Unlocking Hansa Investment Company

Hansa Investment Company looks cheap given that it could eventually restructure, says Max King.

View of Rio de Janeiro
It’s been more than a decade since Brazil last shone
(Image credit: © iStockphotos)

Winston Churchill described Russia as “a riddle, wrapped in a mystery, inside an enigma”. The same could be said of the £370m Hansa, listed and managed in London but registered in Bermuda, which has been connected to the Salomon family since the 1950s.

To most professional investors, Hansa is opaque, distrusted and unpredictable. One third of the 120 million shares are voting shares (LSE: HAN) and two thirds (LSE: HANA) are non-voting. A little over half the voting shares are connected to the Salomon family, of which half are attributed to William Salomon, a director of Hansa and managing partner of its fund manager. He also owns nearly 5% of the non-voting shares and has been buying recently.

Both the voting and non-voting shares are trading at a discount to net asset value (NAV) of more than 30% and expectations of the sort of corporate change that would reduce this are low. Shorter term that is probably correct, but not so longer term.

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Struggling in Brazil

About 21% of Hansa’s NAV is attributable to its 26% holding in Ocean Wilsons, a listed holding company (Salomon family interests hold another 25% of Ocean Wilsons directly). Half of Ocean Wilsons’ valuation is due to its portfolio of investment funds and half to its 58% holding in Wilson Sons, a logistics and marine services business operating and listed in Brazil.

Alec Letchfield, investment manager of Hansa since 2014, describes Wilson Sons as “a really good company in a very difficult market”. Brazil – famously “the country of tomorrow and always will be” – has been in turmoil since 2008. Wilson Sons has struggled on, but it has accounted for a falling proportion of Hansa’s assets.

In better times, Wilson Sons will prosper, its valuation will rise and hence so will the valuation of Ocean Wilsons, which currently trades on a discount to its own NAV of about a third.

A respectable performance

The remaining 79% of Hansa is performing creditably: 43% is invested in core regional funds and about 12% in each of global equities, thematic funds and diversifying funds. The performance of the global-equities portfolio has been disappointing in recent years – having been “too value orientated”, says Letchfield – but has picked up recently. The core regional funds have performed broadly in line with global indices, but the thematic funds, comprising healthcare, biotech, disruptive growth and environmental, have far out-performed. The diversifying funds have lagged in the last year, but did exceptionally well in the two prior years.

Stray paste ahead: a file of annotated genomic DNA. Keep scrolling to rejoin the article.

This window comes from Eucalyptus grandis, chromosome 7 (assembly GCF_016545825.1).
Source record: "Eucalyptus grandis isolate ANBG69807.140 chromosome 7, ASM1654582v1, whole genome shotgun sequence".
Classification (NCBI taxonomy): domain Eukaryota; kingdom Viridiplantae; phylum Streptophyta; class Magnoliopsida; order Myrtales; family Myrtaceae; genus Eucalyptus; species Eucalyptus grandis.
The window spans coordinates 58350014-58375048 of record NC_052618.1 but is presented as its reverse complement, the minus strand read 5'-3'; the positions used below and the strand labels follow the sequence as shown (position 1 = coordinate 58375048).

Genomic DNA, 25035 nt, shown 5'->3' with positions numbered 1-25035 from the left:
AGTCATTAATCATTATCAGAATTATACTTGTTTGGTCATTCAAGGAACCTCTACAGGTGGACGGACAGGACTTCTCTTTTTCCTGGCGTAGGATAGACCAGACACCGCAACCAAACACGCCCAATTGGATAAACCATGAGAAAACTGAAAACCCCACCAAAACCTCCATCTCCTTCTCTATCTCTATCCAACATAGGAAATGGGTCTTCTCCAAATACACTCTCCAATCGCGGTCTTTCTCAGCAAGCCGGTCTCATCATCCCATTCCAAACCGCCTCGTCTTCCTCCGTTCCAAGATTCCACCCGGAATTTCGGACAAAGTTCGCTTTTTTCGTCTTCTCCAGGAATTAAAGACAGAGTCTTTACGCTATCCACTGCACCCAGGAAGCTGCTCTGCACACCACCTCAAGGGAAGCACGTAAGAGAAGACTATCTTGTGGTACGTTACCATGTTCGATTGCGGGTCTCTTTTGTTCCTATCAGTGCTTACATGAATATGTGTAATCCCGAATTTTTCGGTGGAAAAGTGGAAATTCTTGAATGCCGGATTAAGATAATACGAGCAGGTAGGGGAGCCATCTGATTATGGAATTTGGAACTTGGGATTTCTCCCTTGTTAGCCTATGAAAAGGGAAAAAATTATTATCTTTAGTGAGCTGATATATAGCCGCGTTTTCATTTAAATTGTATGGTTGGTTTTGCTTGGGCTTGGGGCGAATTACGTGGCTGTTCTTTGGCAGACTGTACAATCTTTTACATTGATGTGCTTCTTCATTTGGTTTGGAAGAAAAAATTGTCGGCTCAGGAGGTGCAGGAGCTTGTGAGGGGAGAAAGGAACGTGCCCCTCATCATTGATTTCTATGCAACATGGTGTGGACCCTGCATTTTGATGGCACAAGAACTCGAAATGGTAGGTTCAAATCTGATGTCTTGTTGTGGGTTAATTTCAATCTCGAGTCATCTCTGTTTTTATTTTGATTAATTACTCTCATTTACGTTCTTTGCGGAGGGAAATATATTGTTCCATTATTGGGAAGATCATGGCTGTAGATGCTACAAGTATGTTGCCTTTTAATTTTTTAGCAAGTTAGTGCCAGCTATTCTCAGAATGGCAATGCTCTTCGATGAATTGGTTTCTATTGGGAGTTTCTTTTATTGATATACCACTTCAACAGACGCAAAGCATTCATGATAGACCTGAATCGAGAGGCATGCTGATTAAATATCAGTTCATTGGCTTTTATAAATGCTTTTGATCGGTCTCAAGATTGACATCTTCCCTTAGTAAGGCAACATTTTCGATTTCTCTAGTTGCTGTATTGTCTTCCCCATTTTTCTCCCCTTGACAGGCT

These equity-heavy allocations could change if Letchfield becomes more cautious, but at present he is relaxed. “We expect a powerful recovery, abundant liquidity and central banks to err on the side of caution,” he says. He remains a long-term bull on the US (57% of the investment portfolio) due to “its ability to tackle problems and rejuvenate itself”. Turnover in funds is low, although turnover of direct holdings is greater.

Closing the discount

Hansa aims to be comparable with RIT Capital Partners, capturing most of the upside of equity markets, but limiting the downside. This would require changes. Few believe the Salomons would ever agree to the sale of Wilson Sons, but that’s probably wrong. Doing so would turn Ocean Wilsons into a pure investment firm, which could be merged with Hansa.

With share buy-backs and perhaps enfranchisement of Hansa’s non-voting shares, the discount to NAV could fall from nearly 40% on a look-through basis to 10%, giving the shares upside of nearly 50%. The possibility of an exit from Brazil makes it worth locking away at the current bargain price.

Max King
Investment Writer

Max has an Economics degree from the University of Cambridge and is a chartered accountant. He worked at Investec Asset Management for 12 years, managing multi-asset funds investing in internally and externally managed funds, including investment trusts. This included a fund of investment trusts which grew to £120m+. Max has managed ten investment trusts (winning many awards) and sat on the boards of three trusts – two directorships are still active.

After 39 years in financial services, including 30 as a professional fund manager, Max took semi-retirement in 2017. Max has been a MoneyWeek columnist since 2016 writing about investment funds and more generally on markets online, plus occasional opinion pieces. He also writes for the Investment Trust Handbook each year and has contributed to The Daily Telegraph and other publications. See here for details of current investments held by Max.